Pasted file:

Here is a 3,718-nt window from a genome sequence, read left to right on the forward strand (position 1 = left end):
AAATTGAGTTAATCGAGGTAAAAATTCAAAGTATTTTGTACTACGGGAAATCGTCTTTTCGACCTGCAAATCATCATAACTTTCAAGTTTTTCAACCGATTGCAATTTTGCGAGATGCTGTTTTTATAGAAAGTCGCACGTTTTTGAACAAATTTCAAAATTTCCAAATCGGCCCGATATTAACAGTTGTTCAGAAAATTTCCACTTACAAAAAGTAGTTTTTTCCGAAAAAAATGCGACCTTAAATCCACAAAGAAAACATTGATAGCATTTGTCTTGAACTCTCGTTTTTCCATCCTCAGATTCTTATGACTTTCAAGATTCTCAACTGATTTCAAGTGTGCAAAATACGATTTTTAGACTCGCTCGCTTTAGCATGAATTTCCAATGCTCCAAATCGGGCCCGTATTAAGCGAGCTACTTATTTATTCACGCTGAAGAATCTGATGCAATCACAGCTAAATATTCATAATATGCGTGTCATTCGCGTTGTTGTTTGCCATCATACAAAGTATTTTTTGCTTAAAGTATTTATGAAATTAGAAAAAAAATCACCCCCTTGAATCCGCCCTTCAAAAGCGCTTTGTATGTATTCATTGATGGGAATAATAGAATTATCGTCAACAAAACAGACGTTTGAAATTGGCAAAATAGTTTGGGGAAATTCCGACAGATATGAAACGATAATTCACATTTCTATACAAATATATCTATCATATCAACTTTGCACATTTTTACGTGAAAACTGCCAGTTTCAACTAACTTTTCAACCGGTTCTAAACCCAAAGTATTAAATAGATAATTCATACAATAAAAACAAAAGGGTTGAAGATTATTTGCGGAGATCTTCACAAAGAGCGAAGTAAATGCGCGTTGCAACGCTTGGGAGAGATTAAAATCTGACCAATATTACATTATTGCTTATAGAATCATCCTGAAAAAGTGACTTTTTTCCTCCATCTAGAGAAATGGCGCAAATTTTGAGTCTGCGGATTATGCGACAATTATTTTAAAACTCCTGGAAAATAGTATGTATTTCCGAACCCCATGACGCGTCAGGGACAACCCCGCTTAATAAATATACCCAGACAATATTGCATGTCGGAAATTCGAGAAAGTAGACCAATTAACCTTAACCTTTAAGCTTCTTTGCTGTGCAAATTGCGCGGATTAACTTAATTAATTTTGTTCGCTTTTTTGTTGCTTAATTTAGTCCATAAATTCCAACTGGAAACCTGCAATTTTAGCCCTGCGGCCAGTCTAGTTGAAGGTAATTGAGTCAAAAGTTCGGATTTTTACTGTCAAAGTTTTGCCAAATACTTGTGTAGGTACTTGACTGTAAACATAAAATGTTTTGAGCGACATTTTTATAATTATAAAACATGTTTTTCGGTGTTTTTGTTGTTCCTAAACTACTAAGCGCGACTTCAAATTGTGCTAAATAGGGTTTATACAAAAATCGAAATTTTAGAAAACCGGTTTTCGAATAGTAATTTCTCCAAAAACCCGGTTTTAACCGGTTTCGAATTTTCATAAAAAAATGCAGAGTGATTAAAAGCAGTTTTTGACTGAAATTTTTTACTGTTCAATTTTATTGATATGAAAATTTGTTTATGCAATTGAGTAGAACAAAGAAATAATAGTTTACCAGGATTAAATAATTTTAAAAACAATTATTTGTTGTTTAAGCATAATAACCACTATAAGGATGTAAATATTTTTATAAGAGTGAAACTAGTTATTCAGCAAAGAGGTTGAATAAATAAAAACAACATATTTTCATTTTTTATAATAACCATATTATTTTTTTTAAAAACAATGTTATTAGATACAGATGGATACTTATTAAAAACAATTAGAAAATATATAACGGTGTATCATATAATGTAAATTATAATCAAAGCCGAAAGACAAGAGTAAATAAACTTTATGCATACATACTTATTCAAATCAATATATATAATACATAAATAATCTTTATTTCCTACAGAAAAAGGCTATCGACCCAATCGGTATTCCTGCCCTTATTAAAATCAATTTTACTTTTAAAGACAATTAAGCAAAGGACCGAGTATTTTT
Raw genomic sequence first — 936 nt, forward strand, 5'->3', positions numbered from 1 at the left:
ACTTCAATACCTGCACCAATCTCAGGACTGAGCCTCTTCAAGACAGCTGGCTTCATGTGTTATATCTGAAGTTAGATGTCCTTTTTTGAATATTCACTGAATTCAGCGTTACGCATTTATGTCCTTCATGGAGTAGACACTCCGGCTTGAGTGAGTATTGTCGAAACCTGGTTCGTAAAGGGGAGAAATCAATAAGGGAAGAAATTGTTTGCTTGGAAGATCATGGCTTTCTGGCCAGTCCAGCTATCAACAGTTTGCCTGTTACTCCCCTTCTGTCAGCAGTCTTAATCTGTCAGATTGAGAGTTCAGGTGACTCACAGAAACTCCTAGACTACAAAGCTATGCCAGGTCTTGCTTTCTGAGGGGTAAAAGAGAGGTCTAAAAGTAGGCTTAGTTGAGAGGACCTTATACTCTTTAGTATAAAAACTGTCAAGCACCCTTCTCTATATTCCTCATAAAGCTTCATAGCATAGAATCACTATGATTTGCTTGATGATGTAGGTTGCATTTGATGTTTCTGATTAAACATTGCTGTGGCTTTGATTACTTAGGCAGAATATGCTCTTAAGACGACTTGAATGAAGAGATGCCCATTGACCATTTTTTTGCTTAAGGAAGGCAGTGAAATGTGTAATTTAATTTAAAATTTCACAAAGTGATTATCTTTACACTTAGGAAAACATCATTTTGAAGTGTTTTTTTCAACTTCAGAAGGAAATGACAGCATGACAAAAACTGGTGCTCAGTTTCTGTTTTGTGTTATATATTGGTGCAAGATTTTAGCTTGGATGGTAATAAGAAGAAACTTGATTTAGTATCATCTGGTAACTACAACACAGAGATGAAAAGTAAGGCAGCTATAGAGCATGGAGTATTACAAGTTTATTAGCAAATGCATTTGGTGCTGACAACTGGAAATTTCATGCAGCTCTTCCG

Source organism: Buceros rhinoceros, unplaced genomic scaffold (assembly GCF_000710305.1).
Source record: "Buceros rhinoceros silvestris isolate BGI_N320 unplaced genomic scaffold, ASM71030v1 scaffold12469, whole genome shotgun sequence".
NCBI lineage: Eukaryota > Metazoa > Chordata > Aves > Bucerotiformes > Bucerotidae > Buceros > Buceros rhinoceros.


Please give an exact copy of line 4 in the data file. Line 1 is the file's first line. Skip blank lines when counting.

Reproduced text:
ACTTCAATACCTGCACCAATCTCAGGACTGAGCCTCTTCAAGACAGCTGGCTTCATGTGTTATATCTGAAGTTAGATGTCCTTTTTTGAATATTCACTGAATTCAGCGTTACGCATTTATGTCCTTCATGGAGTAGACACTCCGGCTTGAGTGAGTATTGTCGAAACCTGGTTCGTAAAGGGGAGAAATCAATAAGGGAAGAAATTGTTTGCTTGGAAGATCATGGCTTTCTGGCCAGTCCAGCTATCAACAGTTTGCCTGTTACTCCCCTTCTGTCAGCAGTCTTAATCTGTCAGATTGAGAGTTCAGGTGACTCACAGAAACTCCTAGACTACAAAGCTATGCCAGGTCTTGCTTTCTGAGGGGTAAAAGAGAGGTCTAAAAGTAGGCTTAGTTGAGAGGACCTTATACTCTTTAGTATAAAAACTGTCAAGCACCCTTCTCTATATTCCTCATAAAGCTTCATAGCATAGAATCACTATGATTTGCTTGATGATGTAGGTTGCATTTGATGTTTCTGATTAAACATTGCTGTGGCTTTGATTACTTAGGCAGAATATGCTCTTAAGACGACTTGAATGAAGAGATGCCCATTGACCATTTTTTTGCTTAAGGAAGGCAGTGAAATGTGTAATTTAATTTAAAATTTCACAAAGTGATTATCTTTACACTTAGGAAAACATCATTTTGAAGTGTTTTTTTCAACTTCAGAAGGAAATGACAGCATGACAAAAACTGGTGCTCAGTTTCTGTTTTGTGTTATATATTGGTGCAAGATTTTAGCTTGGATGGTAATAAGAAGAAACTTGATTTAGTATCATCTGGTAACTACAACACAGAGATGAAAAGTAAGGCAGCTATAGAGCATGGAGTATTACAAGTTTATTAGCAAATGCATTTGGTGCTGACAACTGGAAATTTCATGCAGCTCTTCCG